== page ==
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148 pp
6 x 9.25
November 2007

Emerging Voices

Misery Islands,
by January Gill O’Neil

Spooky Action at a Distance,
by Howard Levy

My Painted Warriors,
by Peggy Penn

Red Canoe: Love In Its Making, by Joan Cusack Handler

door of thin skins,
by Shira Dentz

The One Fifteen to Penn Station, by Kevin Carey

Where the Dead Are,
by Wanda S. Praisner

Darkening the Grass, by Michael Miller

Neighborhood Register,
by Marcus Jackson

Night Sessions,
by David S. Cho

by January Gill O'Neil

The Second Night of the Spirit, by Bhisham Bherwani

by Joseph O. Legaspi

WE AREN'T WHO WE ARE and this world isn't either,
by Christine Korfhage

Through a Gate of Trees,
by Susan Jackson

Against Which,
by Ross Gay

The Silence of Men,
by Richard Jeffrey Newman

The Dishelved Bed,
by Andrea Carter Brown

The Singers I Prefer,
by Christian Barter

The Fork Without Hunger,
by Laurie Lamon

An Imperfect Lover,
Poems and watercolors by Georgianna Orsini

Soft Box,
by Celia Bland

by Eloise Bruce

by Catherine Doty

Silk Elegy,
by Sondra Gash

The Palace of Ashes,
by Sherry Fairchok

Eyelevel: Fifty Histories,
by Christopher Matthews

by Joan Cusack Handler

So Close, by Peggy Penn

Snakeskin Stilettos,
by Moyra Donaldson

Grub, by Martin Mooney

Kazimierz Square,
by Karen Chase

A Day This Lit,
by Howard Levy

CavanKerry Press LTD.
CavanKerry Press

and this world isn't either

by Christine Korfhage

Foreword by Liz Rosenberg

We Aren't Who We AreWhitman showed us what a glorious mess it is to be human, Korfhage extends the journey. . . . Her poetry is quirky, colloquial, feminine, as many-eyed as the fly on the wall. We Aren’t Who We Are is as fast-paced and dramatic as any novel. Korfhage divides it not into seven parts but seven “chapters.” It tells the story of a life. How wonderful it is that she sounds like no one else! The poems are unabashedly autobiographical . . . Her language is deliberately colloquial, like the marvelous poets Marie Howe and Sharon Olds. It is elegant and achingly honest . . . always forging her own way. —Liz Rosenberg

We Aren’t Who We Are, claims Christine Korfhage in her rich, substantial first collection. This may be the only claim in the book I’d dispute, at least with regard to its author: though the voice here reports on a vast and potentially bewildering array of joy and loss and love and heartbreak and suffering and release and rootedness and dispersal—for all of that, the speaker seems somehow to have remained rock-solid. I scarcely mean that these are merely stoical writings; Korfhage is too passionate for such a stance. Rather . . . they display a genuinely grown-up sensibility. Praise be to the poet for such a model! —Sydney Lea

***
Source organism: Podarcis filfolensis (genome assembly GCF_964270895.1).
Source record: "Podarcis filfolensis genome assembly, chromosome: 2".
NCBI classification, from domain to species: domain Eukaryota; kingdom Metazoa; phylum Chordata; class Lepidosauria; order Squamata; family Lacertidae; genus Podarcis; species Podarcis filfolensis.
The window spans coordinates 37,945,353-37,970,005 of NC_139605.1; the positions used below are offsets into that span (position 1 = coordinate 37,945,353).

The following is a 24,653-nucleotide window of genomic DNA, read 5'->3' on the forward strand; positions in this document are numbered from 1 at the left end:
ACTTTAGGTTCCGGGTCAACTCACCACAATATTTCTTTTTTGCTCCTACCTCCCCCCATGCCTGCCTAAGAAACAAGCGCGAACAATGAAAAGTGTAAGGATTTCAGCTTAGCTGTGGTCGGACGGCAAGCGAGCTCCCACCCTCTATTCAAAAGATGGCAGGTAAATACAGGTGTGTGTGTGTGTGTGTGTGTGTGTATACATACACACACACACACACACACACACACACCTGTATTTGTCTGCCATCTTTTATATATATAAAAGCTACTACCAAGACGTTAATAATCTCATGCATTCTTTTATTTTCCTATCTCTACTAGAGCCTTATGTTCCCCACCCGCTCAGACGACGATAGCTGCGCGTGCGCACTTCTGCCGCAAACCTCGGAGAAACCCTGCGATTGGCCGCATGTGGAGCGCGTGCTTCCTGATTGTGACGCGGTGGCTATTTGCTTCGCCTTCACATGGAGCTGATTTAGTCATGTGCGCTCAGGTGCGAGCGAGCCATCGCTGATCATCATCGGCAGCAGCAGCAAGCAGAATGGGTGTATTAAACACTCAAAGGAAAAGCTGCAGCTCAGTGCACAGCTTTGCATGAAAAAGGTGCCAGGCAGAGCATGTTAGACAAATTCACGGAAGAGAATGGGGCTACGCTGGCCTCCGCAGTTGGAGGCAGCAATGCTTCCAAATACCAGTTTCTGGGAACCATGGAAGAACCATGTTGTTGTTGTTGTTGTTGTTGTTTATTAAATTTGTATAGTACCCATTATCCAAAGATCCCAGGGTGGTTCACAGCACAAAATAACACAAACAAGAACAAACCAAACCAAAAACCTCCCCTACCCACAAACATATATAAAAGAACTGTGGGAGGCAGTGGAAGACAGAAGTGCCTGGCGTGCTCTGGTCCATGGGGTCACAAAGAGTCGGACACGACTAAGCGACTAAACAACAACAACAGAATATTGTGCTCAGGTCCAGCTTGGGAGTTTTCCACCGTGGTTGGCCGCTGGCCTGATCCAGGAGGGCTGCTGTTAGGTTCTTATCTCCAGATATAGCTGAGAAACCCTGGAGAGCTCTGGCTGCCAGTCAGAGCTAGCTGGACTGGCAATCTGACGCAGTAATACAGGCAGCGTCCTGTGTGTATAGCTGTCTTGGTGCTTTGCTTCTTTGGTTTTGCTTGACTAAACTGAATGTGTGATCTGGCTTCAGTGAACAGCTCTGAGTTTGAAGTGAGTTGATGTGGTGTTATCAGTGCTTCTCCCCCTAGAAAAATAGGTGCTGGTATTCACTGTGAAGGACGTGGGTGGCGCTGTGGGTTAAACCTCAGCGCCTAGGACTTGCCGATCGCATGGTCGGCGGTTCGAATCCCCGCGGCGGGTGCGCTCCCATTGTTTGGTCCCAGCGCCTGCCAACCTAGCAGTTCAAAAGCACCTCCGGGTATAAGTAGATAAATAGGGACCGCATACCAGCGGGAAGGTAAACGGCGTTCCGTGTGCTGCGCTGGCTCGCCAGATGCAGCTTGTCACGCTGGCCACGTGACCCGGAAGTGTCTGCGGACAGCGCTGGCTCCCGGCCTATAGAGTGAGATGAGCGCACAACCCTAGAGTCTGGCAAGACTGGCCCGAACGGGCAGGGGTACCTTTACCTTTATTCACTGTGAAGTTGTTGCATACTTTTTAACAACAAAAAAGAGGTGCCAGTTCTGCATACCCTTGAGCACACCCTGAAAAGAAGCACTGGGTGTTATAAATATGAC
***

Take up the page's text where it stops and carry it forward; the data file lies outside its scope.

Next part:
Christine Korfhage’s golden poems . . . use memory and obsession for her poetry the way Vermeer employed a camera obscura for his painting. She examines spiritual and psychological conditions through the lens of passionate living. But because her poems act as a camera obscura, it is an upside-down lens. Korfhage’s poems invert the brilliant specifics of experience into meaning, bringing the dross of mere accuracy into the light of profundity, and making a true art of candor. —Molly Peacock


Christine KorfhageCHRISTINE KORFHAGE was born in Albany, NY and grew up overseas. A former artisan and juried member of the League of New Hampshire Craftsmen, she began writing poetry at age 49. Returning to school after three decades, in 1999 she received her B.A. from Vermont College’s Adult Degree Program where she was awarded a Fellowship for Excellence in Creative Writing. She received her M.F.A. from Bennington College in 2001. Her poems have appeared in many journals, including Chiron Review, Connecticut River Review, Nimrod International Review, Paterson Literary Review, Pearl, Red Rock Review and The Spoon River Poetry Review. A mother and grandmother, Christine lives in New Hampshire.


Picture Perfect

In those days, after putting the baby
down for a nap, I’d tidy up.
And when there was no toy out of place,
no dish unwashed, no speck of dust
on the white kitchen counter or floor,
no smudge on the piano, no fingerprints
on the windows, glass topped-tables,
or patio doors, I’d stare at the phone,
Sometimes I’d open the drawer under it,
take out the Yellow Pages,
and look up “psychiatrist.”
Once or twice I started to dial.
But the thought of exposing
so much disarray would send me
outdoors, past tubs filled with jasmine
to the lounge chair by the pool overlooking
the dock with the gleaming white boat
tied up to it. And whoever happened
to sail by, notice the scent of jasmine,
and glance up, would see me sitting there,
tanned and pretty in my straw hat
and bikini, sipping iced tea with ice cubes
made of lemonade and sprigs of mint,
looking perfectly happy.